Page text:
Impacts of short-term feeding by spotted lanternfly (Lycorma delicatula) on ecophysiology of young hardwood trees in a common garden

Emily Lavely, Lidiia Iavorivska, Osariyekemwen Uyi, David Eissenstat, Brian Walsh, Edward J. Primka, Jeremy Harper, Kelli Hoover

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Spotted lanternfly (SLF; Lycorma delicatula White; Hemiptera: Fulgoridae) invaded the US from Asia and was first detected in 2014; currently, populations have established in 14 states primarily in the Northeast and Mid-Atlantic. It feeds voraciously on phloem sap from a broad range of host plants, with a preference for tree of heaven (Ailanthus altissima [Sapindales: Simaroubaceae]), grapevines (Vitis spp. [Vitales: Vitaceae]), and several common hardwood tree species. We evaluated the impacts of fourth instars and adults confined to a single branch or whole trees on gas exchange attributes (carbon assimilation [photosynthetic rate], transpiration and stomatal conductance), selected nutrients, and diameter growth using young saplings of four host tree species planted in a common garden. In general, the effects of adults on trees were greater than nymphs, although there was variation depending on tree species, pest density, and time post-infestation. Nymphs on a single branch of red maple (Acer rubrum [Sapindales: Sapindaceae]), or silver maple (Acer saccharinum [Sapindales: Sapindaceae]) at three densities (0, 15, or 30) had no significant effects on gas exchange. In contrast, 40 adults confined to a single branch of red or silver maple rapidly suppressed gas exchange and reduced nitrogen concentration in leaves; soluble sugars in branch wood were reduced in the fall for silver maple and in the following spring for red maple. Fourth instars confined to whole silver maple trees reduced soluble sugars in leaves and branch wood, and reduced tree diameter growth by >50% during the next growing season. In contrast, fourth instars in whole tree enclosures had no effects on black walnut (Juglans nigra [Fagales: Juglandaceae]). SLF enclosed on tree of heaven at 80 adults per tree suppressed gas exchange after two weeks of feeding, but did not alter non-structural carbohydrates, nitrogen concentrations, or tree growth. Results suggest that moderate to heavy feeding by SLF on young maple saplings may impair tree growth, which could have implications for production nurseries and forest managers.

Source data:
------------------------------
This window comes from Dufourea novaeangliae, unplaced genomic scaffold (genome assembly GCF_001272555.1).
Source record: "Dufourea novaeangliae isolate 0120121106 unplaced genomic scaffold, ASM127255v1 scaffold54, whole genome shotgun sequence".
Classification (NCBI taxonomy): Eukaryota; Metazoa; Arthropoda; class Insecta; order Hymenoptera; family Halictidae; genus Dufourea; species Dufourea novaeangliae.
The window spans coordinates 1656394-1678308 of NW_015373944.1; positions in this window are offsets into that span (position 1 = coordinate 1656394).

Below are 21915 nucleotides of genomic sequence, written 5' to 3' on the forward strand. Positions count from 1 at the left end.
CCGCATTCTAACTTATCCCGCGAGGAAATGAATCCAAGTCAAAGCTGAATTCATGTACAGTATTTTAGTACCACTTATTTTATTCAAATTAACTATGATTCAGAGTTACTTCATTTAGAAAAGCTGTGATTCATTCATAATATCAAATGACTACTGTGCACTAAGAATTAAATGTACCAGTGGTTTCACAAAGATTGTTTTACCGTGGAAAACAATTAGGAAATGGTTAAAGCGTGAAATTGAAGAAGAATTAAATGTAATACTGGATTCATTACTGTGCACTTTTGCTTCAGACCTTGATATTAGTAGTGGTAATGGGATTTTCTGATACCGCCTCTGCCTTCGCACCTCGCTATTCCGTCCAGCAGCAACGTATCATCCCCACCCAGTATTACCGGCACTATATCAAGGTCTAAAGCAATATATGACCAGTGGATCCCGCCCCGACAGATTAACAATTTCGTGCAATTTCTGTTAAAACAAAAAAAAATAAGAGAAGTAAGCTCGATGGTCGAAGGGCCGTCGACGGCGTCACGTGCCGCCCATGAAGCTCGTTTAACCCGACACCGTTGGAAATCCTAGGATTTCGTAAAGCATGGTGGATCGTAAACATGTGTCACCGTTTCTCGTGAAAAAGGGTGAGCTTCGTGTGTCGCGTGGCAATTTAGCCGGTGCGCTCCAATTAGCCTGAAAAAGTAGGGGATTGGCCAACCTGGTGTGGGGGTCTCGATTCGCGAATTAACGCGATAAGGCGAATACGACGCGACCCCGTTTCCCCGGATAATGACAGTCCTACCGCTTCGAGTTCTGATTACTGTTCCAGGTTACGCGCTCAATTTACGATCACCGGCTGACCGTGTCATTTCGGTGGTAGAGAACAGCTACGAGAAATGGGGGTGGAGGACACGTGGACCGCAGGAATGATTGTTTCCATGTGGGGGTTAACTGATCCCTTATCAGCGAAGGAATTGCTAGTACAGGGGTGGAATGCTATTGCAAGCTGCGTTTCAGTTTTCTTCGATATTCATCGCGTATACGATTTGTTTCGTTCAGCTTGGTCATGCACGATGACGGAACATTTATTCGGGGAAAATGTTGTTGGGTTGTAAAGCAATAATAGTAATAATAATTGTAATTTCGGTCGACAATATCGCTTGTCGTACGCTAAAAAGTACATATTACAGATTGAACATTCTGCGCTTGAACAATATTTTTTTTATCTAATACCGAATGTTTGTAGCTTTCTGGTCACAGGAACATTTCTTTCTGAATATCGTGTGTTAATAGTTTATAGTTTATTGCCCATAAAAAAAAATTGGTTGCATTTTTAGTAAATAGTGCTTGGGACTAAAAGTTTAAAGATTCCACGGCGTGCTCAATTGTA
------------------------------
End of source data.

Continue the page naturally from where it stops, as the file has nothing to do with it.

Original languageEnglish (US)
Article number1080124
JournalFrontiers in Insect Science
StatePublished - 2022

All Science Journal Classification (ASJC) codes

  • Insect Science

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